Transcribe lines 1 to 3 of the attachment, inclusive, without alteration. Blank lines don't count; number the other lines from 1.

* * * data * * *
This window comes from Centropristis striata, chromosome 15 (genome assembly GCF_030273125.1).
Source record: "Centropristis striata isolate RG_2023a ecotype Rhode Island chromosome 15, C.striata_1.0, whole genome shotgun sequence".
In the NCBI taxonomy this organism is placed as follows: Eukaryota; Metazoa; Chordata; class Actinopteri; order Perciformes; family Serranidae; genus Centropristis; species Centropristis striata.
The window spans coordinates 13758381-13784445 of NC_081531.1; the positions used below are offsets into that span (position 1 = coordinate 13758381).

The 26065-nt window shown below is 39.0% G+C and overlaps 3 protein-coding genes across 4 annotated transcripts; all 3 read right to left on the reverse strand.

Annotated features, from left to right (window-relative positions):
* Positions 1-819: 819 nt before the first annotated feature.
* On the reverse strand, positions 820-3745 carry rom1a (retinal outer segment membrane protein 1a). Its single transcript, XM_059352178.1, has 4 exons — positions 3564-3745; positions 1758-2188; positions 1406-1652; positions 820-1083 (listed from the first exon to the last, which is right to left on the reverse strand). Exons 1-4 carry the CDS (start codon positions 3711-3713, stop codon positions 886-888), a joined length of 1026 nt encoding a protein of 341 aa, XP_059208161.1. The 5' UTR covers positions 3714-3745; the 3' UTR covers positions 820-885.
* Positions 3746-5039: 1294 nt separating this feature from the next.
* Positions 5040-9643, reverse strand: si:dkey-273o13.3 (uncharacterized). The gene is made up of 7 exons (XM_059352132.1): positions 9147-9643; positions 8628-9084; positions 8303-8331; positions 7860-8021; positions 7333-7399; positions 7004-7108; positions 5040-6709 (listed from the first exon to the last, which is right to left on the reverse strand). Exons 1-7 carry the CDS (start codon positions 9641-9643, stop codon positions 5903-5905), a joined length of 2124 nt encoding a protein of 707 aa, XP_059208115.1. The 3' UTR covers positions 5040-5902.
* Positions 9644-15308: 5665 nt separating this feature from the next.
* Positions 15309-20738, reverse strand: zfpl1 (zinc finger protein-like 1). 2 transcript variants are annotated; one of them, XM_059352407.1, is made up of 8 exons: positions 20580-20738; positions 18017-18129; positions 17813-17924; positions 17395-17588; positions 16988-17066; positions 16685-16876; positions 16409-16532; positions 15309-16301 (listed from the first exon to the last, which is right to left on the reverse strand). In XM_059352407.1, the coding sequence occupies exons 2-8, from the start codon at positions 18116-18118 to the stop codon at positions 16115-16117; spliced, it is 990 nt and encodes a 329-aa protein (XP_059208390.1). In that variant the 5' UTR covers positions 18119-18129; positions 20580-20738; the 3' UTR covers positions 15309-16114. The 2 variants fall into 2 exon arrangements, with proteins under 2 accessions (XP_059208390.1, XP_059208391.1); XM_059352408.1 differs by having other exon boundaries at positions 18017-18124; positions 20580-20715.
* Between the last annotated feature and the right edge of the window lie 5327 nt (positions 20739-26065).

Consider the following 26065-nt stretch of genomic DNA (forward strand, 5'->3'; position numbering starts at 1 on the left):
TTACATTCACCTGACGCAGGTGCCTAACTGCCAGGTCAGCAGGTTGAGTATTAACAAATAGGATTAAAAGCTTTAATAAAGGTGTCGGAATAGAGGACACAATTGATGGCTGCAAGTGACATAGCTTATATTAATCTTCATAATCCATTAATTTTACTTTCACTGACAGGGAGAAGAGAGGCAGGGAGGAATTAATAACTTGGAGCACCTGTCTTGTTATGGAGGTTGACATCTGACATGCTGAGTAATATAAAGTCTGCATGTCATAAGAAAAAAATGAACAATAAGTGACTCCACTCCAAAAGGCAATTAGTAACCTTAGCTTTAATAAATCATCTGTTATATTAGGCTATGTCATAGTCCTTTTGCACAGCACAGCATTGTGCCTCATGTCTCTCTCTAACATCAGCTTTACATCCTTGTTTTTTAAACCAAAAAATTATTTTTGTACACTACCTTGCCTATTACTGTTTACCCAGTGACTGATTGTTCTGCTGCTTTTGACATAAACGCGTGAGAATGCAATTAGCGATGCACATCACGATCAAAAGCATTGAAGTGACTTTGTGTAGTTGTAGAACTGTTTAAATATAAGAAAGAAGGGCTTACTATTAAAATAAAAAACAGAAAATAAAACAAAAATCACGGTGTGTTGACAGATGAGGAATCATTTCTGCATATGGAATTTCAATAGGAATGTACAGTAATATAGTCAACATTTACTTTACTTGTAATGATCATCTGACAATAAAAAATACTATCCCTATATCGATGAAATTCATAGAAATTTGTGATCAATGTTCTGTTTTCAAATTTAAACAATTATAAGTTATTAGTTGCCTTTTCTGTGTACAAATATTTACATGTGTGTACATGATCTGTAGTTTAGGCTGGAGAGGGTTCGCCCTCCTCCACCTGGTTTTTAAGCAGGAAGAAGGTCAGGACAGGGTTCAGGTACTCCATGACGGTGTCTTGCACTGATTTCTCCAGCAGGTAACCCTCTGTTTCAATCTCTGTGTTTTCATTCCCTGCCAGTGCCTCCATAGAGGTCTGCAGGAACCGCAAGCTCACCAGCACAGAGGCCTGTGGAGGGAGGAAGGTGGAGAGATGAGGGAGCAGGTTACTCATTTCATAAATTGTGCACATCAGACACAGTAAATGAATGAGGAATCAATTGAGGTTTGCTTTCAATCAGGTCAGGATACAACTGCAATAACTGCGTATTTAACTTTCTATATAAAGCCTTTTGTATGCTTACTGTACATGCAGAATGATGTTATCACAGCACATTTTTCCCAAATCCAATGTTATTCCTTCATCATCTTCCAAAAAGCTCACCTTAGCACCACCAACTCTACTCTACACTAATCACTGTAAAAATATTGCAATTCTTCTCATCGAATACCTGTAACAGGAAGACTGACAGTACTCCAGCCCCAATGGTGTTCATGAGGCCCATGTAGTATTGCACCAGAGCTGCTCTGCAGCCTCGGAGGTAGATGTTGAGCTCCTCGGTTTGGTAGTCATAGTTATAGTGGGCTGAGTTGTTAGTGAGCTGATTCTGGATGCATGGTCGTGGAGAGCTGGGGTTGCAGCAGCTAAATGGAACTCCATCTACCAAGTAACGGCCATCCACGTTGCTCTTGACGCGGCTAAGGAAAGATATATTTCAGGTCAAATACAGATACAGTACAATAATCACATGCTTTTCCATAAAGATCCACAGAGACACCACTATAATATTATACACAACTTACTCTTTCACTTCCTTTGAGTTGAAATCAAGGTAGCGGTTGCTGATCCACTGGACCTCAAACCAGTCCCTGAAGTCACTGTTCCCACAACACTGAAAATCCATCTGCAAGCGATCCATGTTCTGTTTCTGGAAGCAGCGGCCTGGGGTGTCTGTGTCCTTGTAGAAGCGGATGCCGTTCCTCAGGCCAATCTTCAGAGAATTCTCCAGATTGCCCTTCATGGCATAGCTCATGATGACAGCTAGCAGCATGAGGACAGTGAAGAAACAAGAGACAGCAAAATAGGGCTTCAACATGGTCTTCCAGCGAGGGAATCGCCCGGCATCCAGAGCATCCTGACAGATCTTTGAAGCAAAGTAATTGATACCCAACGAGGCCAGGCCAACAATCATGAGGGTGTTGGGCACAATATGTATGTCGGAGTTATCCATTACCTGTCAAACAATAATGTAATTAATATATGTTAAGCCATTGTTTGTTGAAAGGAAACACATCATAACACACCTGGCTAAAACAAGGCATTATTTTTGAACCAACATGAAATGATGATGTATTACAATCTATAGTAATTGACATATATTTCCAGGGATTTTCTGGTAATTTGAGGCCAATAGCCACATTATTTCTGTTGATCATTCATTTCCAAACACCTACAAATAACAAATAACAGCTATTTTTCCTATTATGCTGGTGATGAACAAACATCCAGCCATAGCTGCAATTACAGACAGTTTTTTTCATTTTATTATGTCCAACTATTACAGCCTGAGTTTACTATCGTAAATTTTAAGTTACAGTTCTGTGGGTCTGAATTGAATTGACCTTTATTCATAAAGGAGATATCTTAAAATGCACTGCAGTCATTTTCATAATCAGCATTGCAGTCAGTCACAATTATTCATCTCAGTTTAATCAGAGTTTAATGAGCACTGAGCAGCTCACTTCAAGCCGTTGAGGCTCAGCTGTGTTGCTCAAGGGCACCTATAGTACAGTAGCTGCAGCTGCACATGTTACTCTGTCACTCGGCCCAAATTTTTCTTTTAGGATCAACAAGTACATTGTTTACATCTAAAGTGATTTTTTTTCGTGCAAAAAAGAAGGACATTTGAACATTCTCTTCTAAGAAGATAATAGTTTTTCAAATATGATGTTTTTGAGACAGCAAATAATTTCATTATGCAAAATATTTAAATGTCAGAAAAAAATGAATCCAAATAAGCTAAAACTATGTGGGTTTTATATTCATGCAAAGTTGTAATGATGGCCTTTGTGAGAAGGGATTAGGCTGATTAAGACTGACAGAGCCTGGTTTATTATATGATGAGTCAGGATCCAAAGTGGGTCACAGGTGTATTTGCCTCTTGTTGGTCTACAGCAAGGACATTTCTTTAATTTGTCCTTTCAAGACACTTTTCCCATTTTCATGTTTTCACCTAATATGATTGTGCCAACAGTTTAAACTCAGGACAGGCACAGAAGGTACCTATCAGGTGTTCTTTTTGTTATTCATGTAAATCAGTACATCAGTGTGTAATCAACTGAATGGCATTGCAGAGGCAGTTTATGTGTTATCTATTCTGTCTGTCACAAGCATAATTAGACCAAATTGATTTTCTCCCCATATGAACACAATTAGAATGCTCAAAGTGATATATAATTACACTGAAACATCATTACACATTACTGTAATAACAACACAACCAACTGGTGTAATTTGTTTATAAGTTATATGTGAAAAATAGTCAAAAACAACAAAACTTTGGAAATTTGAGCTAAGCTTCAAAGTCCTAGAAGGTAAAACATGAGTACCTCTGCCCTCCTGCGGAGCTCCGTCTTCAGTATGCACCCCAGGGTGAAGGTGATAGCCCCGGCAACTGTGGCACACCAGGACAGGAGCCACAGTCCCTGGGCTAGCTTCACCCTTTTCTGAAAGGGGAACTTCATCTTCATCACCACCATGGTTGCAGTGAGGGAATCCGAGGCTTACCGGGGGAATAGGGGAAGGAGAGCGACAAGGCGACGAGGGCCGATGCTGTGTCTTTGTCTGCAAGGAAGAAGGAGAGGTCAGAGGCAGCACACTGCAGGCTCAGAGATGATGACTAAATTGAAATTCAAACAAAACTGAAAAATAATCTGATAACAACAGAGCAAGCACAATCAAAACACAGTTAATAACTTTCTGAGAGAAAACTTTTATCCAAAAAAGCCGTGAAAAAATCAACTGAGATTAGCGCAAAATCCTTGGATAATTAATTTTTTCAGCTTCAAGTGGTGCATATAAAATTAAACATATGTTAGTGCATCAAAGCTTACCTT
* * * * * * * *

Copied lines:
This window comes from Centropristis striata, chromosome 15 (genome assembly GCF_030273125.1).
Source record: "Centropristis striata isolate RG_2023a ecotype Rhode Island chromosome 15, C.striata_1.0, whole genome shotgun sequence".
In the NCBI taxonomy this organism is placed as follows: Eukaryota; Metazoa; Chordata; class Actinopteri; order Perciformes; family Serranidae; genus Centropristis; species Centropristis striata.